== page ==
Showcasing the variety of volunteering roles in Wrexham County

Spring Into Action - Volunteering Event


Spring Into Action – a volunteer showcase event being held on 25th April at Plas Pentwyn, Coedpoeth.  Come along and see how varied and important volunteers are to local organisations, groups and the local community.  There will be various hands on activities for you to try out, from cider making to scything.

A multi-million pound project to turn a historic former steelworks into one of the UK’s foremost industrial heritage sites is appealing for more volunteers.

The Brymbo Heritage Trust already has a small army of over 120 people giving their time and energy to transform the derelict site near Wrexham.

The Trust has begun a £5 million project to restore buildings at the old Brymbo steelworks which in its heyday employed 2,500 people and shipped high quality steel around the world.

Steel was first produced at Brymbo in 1796 and when the plant closed in 1990 with the loss of 1100 jobs it was a devastating blow to the area but the Trust’s ambitious plans are already bearing fruit – literally.

An orchard is producing apples which are being made into cider, beehives are being introduced for honey, a fossil forest uncovered by open cast mining is being preserved.  There are also ambitious plans in the pipeline to reconnect the steelworks site to the rail network.

More volunteer-power is needed though and rural regeneration agency Cadwyn Clwyd have teamed up with Wrexham County Borough Council to hold a volunteer training day next month.

It takes place on Thursday, 25th April, at Plas Pentwyn, Coedpoeth.  The event will provide an introduction to volunteering for local people keen to play a part in their communities.

The event involves Brymbo Heritage Trust, Minera Quarry – where the North Wales Wildlife Trust have a major scheme in place – and several projects and groups in the Wrexham area.  This will included Groundwork, the Woodland Trust, AVOW, Plas Pentwyn Garden Group and Coedpoeth Camera Club.

This project has received funding through the Welsh Government Rural Communities – Rural Development Programme 2014-2020, which is funded by the European Agricultural Fund for Rural Development and the Welsh Government.

It is paid for by Cadwyn Clwyd from LEADER funding through the Wrexham Local Action Group.  There is still approximately £500,000 of funding available in Wrexham from a pot of £2.6 million from part of the Welsh Government Rural Communities – Rural Development Programme 2014-2020.

Lynze Rogers, Volunteers Co-ordinator at Brymbo Heritage Trust, said: “Volunteers are the backbone of what we do here and we have over 120 of them doing all sorts of jobs here and we need more, particularly people who are willing to get their hands dirty to transform this site.

“It’s a huge area and is so important for its history but also for its fossil forest, the wildlife here and the projects like our Brymbo Heritage Cider and the beehives.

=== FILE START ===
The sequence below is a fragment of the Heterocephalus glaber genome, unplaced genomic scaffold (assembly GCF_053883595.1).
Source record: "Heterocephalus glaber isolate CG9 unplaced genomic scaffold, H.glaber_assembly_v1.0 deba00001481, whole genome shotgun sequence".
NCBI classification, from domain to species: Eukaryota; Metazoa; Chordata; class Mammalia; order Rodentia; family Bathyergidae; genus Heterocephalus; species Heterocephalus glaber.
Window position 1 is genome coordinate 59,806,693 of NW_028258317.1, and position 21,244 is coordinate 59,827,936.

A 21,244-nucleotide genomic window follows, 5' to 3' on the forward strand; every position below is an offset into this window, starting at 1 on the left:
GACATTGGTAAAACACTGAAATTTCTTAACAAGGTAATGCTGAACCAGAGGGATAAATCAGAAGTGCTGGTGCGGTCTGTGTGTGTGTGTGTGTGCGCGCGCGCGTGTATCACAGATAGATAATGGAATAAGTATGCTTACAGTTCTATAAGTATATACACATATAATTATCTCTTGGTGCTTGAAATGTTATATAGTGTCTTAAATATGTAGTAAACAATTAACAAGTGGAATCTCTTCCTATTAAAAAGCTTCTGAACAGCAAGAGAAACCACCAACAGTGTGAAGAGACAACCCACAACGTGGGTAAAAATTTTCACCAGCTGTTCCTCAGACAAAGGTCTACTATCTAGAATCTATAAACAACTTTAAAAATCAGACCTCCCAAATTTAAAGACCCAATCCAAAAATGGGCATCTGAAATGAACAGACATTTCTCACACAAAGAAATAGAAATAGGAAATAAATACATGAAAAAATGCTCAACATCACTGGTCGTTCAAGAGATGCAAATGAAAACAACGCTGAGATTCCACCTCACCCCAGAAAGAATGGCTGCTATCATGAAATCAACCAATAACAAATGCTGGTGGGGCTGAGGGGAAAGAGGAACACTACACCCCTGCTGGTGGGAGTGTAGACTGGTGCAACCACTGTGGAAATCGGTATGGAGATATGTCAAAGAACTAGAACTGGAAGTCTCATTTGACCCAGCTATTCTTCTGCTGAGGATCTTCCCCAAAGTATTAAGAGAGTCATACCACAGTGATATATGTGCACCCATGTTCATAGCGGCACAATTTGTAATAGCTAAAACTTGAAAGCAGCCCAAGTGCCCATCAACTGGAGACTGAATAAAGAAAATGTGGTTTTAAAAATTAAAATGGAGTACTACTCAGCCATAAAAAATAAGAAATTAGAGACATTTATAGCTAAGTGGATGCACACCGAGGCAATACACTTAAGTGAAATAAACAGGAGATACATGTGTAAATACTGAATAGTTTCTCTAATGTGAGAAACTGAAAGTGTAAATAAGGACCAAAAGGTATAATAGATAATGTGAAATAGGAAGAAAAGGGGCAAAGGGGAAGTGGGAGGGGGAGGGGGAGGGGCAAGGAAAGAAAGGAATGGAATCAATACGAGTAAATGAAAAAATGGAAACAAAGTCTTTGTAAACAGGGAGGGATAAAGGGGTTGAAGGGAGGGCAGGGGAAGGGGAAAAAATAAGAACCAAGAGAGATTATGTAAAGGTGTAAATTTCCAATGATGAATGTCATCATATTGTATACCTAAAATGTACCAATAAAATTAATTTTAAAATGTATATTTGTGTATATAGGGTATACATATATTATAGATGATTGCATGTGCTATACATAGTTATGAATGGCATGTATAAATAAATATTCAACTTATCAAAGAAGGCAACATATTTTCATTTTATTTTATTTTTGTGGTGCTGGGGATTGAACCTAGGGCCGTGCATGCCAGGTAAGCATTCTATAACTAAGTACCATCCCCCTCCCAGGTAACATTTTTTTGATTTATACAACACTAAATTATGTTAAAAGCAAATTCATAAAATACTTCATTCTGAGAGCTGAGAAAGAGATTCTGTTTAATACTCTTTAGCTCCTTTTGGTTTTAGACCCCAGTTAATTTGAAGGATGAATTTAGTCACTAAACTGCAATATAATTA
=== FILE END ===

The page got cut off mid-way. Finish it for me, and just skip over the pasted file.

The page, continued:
“We still need more volunteers, particularly people who want to get hands on.  There are lots of benefits for them too because volunteering like this is a great way to meet people, learn new skills and it can be a pathway to employment.”

Volunteer Holly Wilcock, 29, from Rhos, said: “I came up here for a walk one day, met the people and ended up volunteering.

“People always said I could sell sand to the Arabs so I set up an e-bay site to sell things we’ve had donated and it made over £2,000.  I used to work in retail but I enjoyed the fund-raising here so much that I applied for a job with the Hope House charity.  I got the job but I still volunteer here.”

Holly has been learning to weld, taught by Paul Bowen, 58, from Southsea, who worked in the inspection department at the steelworks for four years.

Paul, is passing on some of his skills to some of the volunteers and he said: “It was the best steel in the world and I enjoyed it here, if they’d kept it open I’d probably still be working here. I loved the people, the family atmosphere and the friendliness.

“I came back a few years ago for an open day and I’ve been coming back ever since.  I love volunteering here, and I get lots of satisfaction out of doing it.”

Frances Suckley, from Brymbo, has been a volunteer for the last four years and her father, Eric Newsom, was an engine driver at the steelworks.

Frances said: “It’s part of our heritage that needs preserving for the community and it keeps me out of mischief and keeps me fit.

“I have done a course on using a brush-cutter; we cut down trees and bushes.  I’ve done a welding course recently, so if we need any gates fixing I can do that – it’s about having a go.”

Donna Hughes, Business Partnerships Officer for Cadwyn Clwyd, said: “There are so many opportunities for volunteering here in Wrexham and so many projects, it can lead on to so much more.

“For young people it is also good to have on your CV and for everyone it is a chance to put something back into the community, learn new skills, meet people and to work in a variety of areas across a range of interesting and engaging projects.”

Hayley Morgan, of Wrexham County Borough Council, said: “This event is to showcase the work of all our groups in the local area and how Brymbo, Minera, Nant Mill and Bersham are linked by a shared industrial heritage, the people and the environment.

“It’s about getting involved across the board because the skills of those Brymbo volunteers could benefit activities taking place at other projects such as Minera Quarry or the lead mines and vice versa.”

For information about the Volunteers Open Day contact or call 01978 667328.